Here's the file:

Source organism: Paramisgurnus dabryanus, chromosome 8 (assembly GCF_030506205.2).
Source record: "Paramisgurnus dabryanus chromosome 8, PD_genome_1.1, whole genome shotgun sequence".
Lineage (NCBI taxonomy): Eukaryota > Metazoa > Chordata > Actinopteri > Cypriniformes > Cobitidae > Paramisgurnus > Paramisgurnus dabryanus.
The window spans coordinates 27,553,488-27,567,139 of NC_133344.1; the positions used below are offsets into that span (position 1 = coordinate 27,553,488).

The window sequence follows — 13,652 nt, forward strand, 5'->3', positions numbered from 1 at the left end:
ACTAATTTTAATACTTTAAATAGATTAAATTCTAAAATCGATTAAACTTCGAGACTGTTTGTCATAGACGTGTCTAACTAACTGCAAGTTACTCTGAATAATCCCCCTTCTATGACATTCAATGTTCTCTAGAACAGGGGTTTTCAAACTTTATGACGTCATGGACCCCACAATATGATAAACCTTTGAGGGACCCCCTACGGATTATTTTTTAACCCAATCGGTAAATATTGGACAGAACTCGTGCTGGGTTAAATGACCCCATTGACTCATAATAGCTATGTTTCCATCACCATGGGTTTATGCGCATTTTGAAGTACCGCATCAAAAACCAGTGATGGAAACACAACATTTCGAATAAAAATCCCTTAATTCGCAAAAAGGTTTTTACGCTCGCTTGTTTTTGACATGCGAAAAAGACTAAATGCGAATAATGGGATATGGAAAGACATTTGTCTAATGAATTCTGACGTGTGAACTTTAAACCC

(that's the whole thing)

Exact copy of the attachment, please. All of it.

Source organism: Paramisgurnus dabryanus, chromosome 8 (assembly GCF_030506205.2).
Source record: "Paramisgurnus dabryanus chromosome 8, PD_genome_1.1, whole genome shotgun sequence".
Lineage (NCBI taxonomy): Eukaryota > Metazoa > Chordata > Actinopteri > Cypriniformes > Cobitidae > Paramisgurnus > Paramisgurnus dabryanus.
The window spans coordinates 27,553,488-27,567,139 of NC_133344.1; the positions used below are offsets into that span (position 1 = coordinate 27,553,488).

The window sequence follows — 13,652 nt, forward strand, 5'->3', positions numbered from 1 at the left end:
ACTAATTTTAATACTTTAAATAGATTAAATTCTAAAATCGATTAAACTTCGAGACTGTTTGTCATAGACGTGTCTAACTAACTGCAAGTTACTCTGAATAATCCCCCTTCTATGACATTCAATGTTCTCTAGAACAGGGGTTTTCAAACTTTATGACGTCATGGACCCCACAATATGATAAACCTTTGAGGGACCCCCTACGGATTATTTTTTAACCCAATCGGTAAATATTGGACAGAACTCGTGCTGGGTTAAATGACCCCATTGACTCATAATAGCTATGTTTCCATCACCATGGGTTTATGCGCATTTTGAAGTACCGCATCAAAAACCAGTGATGGAAACACAACATTTCGAATAAAAATCCCTTAATTCGCAAAAAGGTTTTTACGCTCGCTTGTTTTTGACATGCGAAAAAGACTAAATGCGAATAATGGGATATGGAAAGACATTTGTCTAATGAATTCTGACGTGTGAACTTTAAACCC